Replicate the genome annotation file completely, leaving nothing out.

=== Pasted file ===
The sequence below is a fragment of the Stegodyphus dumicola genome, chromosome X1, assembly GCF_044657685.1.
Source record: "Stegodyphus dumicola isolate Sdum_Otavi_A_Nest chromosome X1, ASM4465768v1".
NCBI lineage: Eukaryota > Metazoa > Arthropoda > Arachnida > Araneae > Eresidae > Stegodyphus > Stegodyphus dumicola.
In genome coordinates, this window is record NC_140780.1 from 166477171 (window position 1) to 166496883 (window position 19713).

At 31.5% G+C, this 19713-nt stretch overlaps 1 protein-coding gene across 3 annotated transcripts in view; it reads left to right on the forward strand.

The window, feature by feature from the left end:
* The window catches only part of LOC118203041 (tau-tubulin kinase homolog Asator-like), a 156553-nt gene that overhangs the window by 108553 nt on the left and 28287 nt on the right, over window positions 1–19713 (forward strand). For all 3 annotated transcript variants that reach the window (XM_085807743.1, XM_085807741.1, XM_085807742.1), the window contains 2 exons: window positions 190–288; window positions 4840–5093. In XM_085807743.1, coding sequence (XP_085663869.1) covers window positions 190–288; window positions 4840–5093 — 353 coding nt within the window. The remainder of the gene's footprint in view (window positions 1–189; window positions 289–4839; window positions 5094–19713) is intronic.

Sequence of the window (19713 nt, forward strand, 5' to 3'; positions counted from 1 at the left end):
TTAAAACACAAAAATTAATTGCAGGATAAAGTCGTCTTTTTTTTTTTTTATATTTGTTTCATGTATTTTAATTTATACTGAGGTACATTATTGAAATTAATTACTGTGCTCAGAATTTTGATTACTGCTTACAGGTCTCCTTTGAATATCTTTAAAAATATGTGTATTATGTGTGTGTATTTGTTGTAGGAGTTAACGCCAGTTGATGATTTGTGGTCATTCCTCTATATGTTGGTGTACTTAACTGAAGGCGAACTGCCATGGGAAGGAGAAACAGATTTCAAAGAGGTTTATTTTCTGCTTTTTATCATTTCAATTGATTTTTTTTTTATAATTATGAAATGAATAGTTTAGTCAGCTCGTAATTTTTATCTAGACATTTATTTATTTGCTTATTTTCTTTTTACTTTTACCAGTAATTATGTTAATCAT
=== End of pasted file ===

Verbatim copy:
The sequence below is a fragment of the Stegodyphus dumicola genome, chromosome X1, assembly GCF_044657685.1.
Source record: "Stegodyphus dumicola isolate Sdum_Otavi_A_Nest chromosome X1, ASM4465768v1".
NCBI lineage: Eukaryota > Metazoa > Arthropoda > Arachnida > Araneae > Eresidae > Stegodyphus > Stegodyphus dumicola.
In genome coordinates, this window is record NC_140780.1 from 166477171 (window position 1) to 166496883 (window position 19713).

At 31.5% G+C, this 19713-nt stretch overlaps 1 protein-coding gene across 3 annotated transcripts in view; it reads left to right on the forward strand.

The window, feature by feature from the left end:
* The window catches only part of LOC118203041 (tau-tubulin kinase homolog Asator-like), a 156553-nt gene that overhangs the window by 108553 nt on the left and 28287 nt on the right, over window positions 1–19713 (forward strand). For all 3 annotated transcript variants that reach the window (XM_085807743.1, XM_085807741.1, XM_085807742.1), the window contains 2 exons: window positions 190–288; window positions 4840–5093. In XM_085807743.1, coding sequence (XP_085663869.1) covers window positions 190–288; window positions 4840–5093 — 353 coding nt within the window. The remainder of the gene's footprint in view (window positions 1–189; window positions 289–4839; window positions 5094–19713) is intronic.

Sequence of the window (19713 nt, forward strand, 5' to 3'; positions counted from 1 at the left end):
TTAAAACACAAAAATTAATTGCAGGATAAAGTCGTCTTTTTTTTTTTTTATATTTGTTTCATGTATTTTAATTTATACTGAGGTACATTATTGAAATTAATTACTGTGCTCAGAATTTTGATTACTGCTTACAGGTCTCCTTTGAATATCTTTAAAAATATGTGTATTATGTGTGTGTATTTGTTGTAGGAGTTAACGCCAGTTGATGATTTGTGGTCATTCCTCTATATGTTGGTGTACTTAACTGAAGGCGAACTGCCATGGGAAGGAGAAACAGATTTCAAAGAGGTTTATTTTCTGCTTTTTATCATTTCAATTGATTTTTTTTTTATAATTATGAAATGAATAGTTTAGTCAGCTCGTAATTTTTATCTAGACATTTATTTATTTGCTTATTTTCTTTTTACTTTTACCAGTAATTATGTTAATCAT